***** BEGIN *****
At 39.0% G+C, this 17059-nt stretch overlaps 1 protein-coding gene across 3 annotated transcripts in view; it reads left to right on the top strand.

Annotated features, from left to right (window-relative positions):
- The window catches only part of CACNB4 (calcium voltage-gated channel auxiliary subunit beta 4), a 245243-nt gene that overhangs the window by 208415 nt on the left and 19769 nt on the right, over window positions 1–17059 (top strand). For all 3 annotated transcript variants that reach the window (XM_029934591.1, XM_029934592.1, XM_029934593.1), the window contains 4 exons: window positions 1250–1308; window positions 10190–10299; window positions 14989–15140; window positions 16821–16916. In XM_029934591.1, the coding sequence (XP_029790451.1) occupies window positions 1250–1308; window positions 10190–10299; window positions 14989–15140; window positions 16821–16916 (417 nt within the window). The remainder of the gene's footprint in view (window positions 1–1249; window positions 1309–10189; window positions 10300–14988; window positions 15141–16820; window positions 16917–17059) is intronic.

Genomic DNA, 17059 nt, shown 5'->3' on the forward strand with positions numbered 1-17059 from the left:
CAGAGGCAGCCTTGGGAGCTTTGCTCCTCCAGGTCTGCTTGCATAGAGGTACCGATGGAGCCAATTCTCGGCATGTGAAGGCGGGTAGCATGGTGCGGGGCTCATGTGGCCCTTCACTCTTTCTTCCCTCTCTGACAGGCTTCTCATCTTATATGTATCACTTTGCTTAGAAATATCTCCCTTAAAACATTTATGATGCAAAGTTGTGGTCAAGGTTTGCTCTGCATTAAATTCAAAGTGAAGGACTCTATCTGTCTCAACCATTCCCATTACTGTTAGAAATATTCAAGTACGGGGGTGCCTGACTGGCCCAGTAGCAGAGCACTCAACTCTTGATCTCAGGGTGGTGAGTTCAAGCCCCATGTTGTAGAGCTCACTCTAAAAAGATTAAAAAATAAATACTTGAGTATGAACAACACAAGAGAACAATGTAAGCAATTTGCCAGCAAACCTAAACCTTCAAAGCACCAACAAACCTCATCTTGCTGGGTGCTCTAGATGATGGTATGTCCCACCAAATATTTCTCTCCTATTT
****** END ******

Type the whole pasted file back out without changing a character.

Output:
At 39.0% G+C, this 17059-nt stretch overlaps 1 protein-coding gene across 3 annotated transcripts in view; it reads left to right on the top strand.

Annotated features, from left to right (window-relative positions):
- The window catches only part of CACNB4 (calcium voltage-gated channel auxiliary subunit beta 4), a 245243-nt gene that overhangs the window by 208415 nt on the left and 19769 nt on the right, over window positions 1–17059 (top strand). For all 3 annotated transcript variants that reach the window (XM_029934591.1, XM_029934592.1, XM_029934593.1), the window contains 4 exons: window positions 1250–1308; window positions 10190–10299; window positions 14989–15140; window positions 16821–16916. In XM_029934591.1, the coding sequence (XP_029790451.1) occupies window positions 1250–1308; window positions 10190–10299; window positions 14989–15140; window positions 16821–16916 (417 nt within the window). The remainder of the gene's footprint in view (window positions 1–1249; window positions 1309–10189; window positions 10300–14988; window positions 15141–16820; window positions 16917–17059) is intronic.

Genomic DNA, 17059 nt, shown 5'->3' on the forward strand with positions numbered 1-17059 from the left:
CAGAGGCAGCCTTGGGAGCTTTGCTCCTCCAGGTCTGCTTGCATAGAGGTACCGATGGAGCCAATTCTCGGCATGTGAAGGCGGGTAGCATGGTGCGGGGCTCATGTGGCCCTTCACTCTTTCTTCCCTCTCTGACAGGCTTCTCATCTTATATGTATCACTTTGCTTAGAAATATCTCCCTTAAAACATTTATGATGCAAAGTTGTGGTCAAGGTTTGCTCTGCATTAAATTCAAAGTGAAGGACTCTATCTGTCTCAACCATTCCCATTACTGTTAGAAATATTCAAGTACGGGGGTGCCTGACTGGCCCAGTAGCAGAGCACTCAACTCTTGATCTCAGGGTGGTGAGTTCAAGCCCCATGTTGTAGAGCTCACTCTAAAAAGATTAAAAAATAAATACTTGAGTATGAACAACACAAGAGAACAATGTAAGCAATTTGCCAGCAAACCTAAACCTTCAAAGCACCAACAAACCTCATCTTGCTGGGTGCTCTAGATGATGGTATGTCCCACCAAATATTTCTCTCCTATTT